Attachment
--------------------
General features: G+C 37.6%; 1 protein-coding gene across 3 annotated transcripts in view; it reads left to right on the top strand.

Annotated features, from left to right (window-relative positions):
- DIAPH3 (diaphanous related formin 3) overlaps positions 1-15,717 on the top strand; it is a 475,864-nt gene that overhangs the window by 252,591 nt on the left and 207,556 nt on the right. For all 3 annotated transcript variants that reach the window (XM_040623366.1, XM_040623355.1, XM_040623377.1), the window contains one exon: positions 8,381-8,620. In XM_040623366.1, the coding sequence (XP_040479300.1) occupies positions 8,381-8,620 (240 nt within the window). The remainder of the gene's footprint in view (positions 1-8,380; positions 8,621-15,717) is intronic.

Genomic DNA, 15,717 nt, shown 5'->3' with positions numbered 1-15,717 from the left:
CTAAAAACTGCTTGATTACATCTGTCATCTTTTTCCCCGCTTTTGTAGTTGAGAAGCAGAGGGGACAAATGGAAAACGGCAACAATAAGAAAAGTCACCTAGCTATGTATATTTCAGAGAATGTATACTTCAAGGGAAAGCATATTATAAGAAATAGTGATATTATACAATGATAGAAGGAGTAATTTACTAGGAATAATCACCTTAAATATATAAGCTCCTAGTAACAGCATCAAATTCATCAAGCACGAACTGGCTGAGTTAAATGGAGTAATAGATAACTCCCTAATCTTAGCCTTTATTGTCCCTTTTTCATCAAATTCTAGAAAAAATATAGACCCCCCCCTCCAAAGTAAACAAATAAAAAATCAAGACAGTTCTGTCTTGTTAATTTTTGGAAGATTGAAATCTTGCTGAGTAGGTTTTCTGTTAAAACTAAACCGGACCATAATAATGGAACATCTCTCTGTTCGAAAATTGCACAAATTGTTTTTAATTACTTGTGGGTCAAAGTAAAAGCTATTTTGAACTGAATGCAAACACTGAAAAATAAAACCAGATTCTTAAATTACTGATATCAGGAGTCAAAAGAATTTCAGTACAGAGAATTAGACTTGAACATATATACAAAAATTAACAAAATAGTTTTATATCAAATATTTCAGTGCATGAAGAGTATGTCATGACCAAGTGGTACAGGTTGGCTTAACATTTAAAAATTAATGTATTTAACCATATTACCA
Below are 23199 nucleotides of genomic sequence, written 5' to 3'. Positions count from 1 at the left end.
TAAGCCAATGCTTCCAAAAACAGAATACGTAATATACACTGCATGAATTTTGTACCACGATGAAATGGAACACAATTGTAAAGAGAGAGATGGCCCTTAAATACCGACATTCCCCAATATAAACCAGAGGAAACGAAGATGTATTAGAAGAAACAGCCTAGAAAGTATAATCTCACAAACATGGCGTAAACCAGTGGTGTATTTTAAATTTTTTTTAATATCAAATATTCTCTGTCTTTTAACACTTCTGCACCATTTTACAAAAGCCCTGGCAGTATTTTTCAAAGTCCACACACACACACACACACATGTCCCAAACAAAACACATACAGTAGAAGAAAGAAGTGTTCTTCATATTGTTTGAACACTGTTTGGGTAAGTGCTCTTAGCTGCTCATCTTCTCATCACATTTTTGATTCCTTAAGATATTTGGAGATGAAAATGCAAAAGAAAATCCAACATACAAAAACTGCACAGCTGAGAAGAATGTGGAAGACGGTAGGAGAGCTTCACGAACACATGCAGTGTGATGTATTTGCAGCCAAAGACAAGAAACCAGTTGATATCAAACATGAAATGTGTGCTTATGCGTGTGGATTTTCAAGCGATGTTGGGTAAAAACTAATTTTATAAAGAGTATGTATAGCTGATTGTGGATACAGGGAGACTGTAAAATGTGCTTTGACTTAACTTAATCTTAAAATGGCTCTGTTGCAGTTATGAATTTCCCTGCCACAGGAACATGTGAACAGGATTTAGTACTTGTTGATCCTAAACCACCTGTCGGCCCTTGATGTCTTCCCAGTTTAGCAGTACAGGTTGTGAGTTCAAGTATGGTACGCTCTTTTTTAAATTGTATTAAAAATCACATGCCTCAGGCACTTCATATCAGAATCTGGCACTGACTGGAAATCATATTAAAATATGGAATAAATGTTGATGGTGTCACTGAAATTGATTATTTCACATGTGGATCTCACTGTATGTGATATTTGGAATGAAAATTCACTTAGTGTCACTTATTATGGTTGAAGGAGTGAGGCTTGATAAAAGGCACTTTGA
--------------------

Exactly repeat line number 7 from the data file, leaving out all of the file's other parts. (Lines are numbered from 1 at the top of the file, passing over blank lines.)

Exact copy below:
TAAGCCAATGCTTCCAAAAACAGAATACGTAATATACACTGCATGAATTTTGTACCACGATGAAATGGAACACAATTGTAAAGAGAGAGATGGCCCTTAAATACCGACATTCCCCAATATAAACCAGAGGAAACGAAGATGTATTAGAAGAAACAGCCTAGAAAGTATAATCTCACAAACATGGCGTAAACCAGTGGTGTATTTTAAATTTTTTTTAATATCAAATATTCTCTGTCTTTTAACACTTCTGCACCATTTTACAAAAGCCCTGGCAGTATTTTTCAAAGTCCACACACACACACACACACATGTCCCAAACAAAACACATACAGTAGAAGAAAGAAGTGTTCTTCATATTGTTTGAACACTGTTTGGGTAAGTGCTCTTAGCTGCTCATCTTCTCATCACATTTTTGATTCCTTAAGATATTTGGAGATGAAAATGCAAAAGAAAATCCAACATACAAAAACTGCACAGCTGAGAAGAATGTGGAAGACGGTAGGAGAGCTTCACGAACACATGCAGTGTGATGTATTTGCAGCCAAAGACAAGAAACCAGTTGATATCAAACATGAAATGTGTGCTTATGCGTGTGGATTTTCAAGCGATGTTGGGTAAAAACTAATTTTATAAAGAGTATGTATAGCTGATTGTGGATACAGGGAGACTGTAAAATGTGCTTTGACTTAACTTAATCTTAAAATGGCTCTGTTGCAGTTATGAATTTCCCTGCCACAGGAACATGTGAACAGGATTTAGTACTTGTTGATCCTAAACCACCTGTCGGCCCTTGATGTCTTCCCAGTTTAGCAGTACAGGTTGTGAGTTCAAGTATGGTACGCTCTTTTTTAAATTGTATTAAAAATCACATGCCTCAGGCACTTCATATCAGAATCTGGCACTGACTGGAAATCATATTAAAATATGGAATAAATGTTGATGGTGTCACTGAAATTGATTATTTCACATGTGGATCTCACTGTATGTGATATTTGGAATGAAAATTCACTTAGTGTCACTTATTATGGTTGAAGGAGTGAGGCTTGATAAAAGGCACTTTGA